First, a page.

Implicit in the above is that, if the problems are fixed, then physicians will return to the ED call schedule. However Big Hospital's plastic surgeons are coming off staff and the urologists and ENT physicians are threatening to do so as well. They recognize the benefits of tort reform but are leaving based on such things as reimbursement and "having to come in in the middle of the night". While those are valid complaints, and similar to one's I have made myself, I fear that we may be penny wise and pound foolish. I fear that if the access problem does not improve that the legislature will undo most of the reforms or use other methods to improve access.
The benefits of tort reform are not only seen in the emergency department but everywhere we treat patients. The opponents of tort reform are well organized and will no doubt pounce on this issue if physicians allow it to do so.
The efforts toward tort reform in other states may suffer as well. Those opposed could point to Georgia and the access problems that remain after tort reform and claim that the main argument for altering the civil justice system is a false one.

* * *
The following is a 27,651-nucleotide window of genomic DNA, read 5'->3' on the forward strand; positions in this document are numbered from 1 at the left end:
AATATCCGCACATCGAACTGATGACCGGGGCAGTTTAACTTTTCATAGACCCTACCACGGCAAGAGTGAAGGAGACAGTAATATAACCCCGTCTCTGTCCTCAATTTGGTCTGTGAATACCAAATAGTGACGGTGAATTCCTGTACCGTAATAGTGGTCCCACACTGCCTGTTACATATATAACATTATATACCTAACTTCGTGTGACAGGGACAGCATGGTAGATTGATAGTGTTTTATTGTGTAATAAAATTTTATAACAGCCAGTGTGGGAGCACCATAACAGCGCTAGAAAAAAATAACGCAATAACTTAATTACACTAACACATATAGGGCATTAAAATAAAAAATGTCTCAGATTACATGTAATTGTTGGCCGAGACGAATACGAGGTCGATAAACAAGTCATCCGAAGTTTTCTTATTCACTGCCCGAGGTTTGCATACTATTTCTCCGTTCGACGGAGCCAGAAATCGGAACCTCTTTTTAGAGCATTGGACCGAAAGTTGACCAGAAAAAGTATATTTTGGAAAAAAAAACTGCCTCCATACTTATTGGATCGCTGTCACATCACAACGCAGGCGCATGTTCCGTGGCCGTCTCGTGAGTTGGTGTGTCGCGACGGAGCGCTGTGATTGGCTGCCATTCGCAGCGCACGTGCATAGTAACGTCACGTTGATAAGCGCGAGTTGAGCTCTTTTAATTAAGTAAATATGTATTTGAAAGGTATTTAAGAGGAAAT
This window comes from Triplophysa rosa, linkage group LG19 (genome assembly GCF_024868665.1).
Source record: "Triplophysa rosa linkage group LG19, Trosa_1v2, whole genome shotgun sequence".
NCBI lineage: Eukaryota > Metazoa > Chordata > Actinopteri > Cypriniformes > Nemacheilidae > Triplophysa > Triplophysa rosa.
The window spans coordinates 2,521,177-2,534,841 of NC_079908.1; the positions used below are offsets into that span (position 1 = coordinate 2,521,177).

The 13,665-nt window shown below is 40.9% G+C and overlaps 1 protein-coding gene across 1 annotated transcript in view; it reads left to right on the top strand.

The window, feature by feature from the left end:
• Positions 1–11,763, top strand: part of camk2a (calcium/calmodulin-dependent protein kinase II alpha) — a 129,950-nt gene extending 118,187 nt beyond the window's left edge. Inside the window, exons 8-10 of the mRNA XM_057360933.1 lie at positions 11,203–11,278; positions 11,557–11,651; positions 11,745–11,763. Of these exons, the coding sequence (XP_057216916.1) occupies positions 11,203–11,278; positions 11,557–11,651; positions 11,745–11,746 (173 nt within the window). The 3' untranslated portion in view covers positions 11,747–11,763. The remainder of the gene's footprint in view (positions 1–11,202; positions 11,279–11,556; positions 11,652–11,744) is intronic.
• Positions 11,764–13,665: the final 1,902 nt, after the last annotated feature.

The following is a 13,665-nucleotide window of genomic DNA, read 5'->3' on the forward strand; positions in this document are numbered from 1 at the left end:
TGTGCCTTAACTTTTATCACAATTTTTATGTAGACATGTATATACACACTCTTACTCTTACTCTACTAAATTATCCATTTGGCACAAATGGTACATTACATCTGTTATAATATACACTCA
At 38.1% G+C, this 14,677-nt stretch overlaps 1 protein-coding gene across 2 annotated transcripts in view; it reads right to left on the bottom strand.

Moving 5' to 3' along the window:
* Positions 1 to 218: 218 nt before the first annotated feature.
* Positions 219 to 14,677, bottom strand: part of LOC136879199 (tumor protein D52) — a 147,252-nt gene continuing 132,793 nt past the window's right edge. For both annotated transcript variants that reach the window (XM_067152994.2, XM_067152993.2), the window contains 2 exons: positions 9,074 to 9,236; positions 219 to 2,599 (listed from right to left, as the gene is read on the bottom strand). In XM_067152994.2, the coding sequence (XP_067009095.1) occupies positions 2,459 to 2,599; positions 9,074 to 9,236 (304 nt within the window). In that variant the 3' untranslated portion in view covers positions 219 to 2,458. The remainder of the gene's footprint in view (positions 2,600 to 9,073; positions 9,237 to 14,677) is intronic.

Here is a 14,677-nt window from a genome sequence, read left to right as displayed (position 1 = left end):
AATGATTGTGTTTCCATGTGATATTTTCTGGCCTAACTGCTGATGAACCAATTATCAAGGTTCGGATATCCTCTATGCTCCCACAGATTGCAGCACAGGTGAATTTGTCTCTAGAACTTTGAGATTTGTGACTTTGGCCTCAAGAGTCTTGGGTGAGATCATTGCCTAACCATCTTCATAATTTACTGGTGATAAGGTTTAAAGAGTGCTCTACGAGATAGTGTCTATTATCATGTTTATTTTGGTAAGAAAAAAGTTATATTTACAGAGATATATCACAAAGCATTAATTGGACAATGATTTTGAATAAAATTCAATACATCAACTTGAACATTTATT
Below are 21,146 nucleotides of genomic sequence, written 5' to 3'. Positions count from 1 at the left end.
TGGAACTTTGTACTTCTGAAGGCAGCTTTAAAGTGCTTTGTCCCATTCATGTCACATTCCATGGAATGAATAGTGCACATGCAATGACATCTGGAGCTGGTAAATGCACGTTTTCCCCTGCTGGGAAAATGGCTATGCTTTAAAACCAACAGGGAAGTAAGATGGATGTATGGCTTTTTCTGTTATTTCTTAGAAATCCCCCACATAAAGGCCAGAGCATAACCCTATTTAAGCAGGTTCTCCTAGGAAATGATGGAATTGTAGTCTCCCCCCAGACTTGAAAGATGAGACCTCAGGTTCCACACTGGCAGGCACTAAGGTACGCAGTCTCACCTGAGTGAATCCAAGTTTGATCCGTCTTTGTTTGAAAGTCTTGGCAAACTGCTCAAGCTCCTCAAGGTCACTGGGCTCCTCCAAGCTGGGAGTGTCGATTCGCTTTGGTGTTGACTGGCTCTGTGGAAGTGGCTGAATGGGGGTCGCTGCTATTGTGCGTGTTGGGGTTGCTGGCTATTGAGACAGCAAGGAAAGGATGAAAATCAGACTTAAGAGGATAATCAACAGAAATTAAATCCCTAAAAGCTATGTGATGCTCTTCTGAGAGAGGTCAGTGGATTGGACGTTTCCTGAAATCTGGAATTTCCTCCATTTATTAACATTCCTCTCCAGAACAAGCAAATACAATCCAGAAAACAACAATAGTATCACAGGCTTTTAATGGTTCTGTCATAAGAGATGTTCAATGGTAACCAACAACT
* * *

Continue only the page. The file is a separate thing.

Maybe physicians are waiting to see how the inevitable court challenge plays out. Perhaps they are afraid of getting back into it, only to find themselves exposed at a later date if the court overturns some reforms. But I worry that the patience of the public and the legislature may not last that long.

Wednesday, April 20, 2005

So Pharma Reps Do Influence Physician Behavior....

Tuesday, April 19, 2005

Grand Rounds XXX....
Hosted by GrrlScientist.

Monday, April 18, 2005

Dr. Parker's Game Reviews......
First off, Star Wars Republic Commando, a squad-based first person shooter based in the Star Wars universe during the time between Attack of the Clones and Revenge of the Sith. The squad controls are easy to use and the team AI is very good. The only drawback I could see was the game was a very short one. Highly recommended.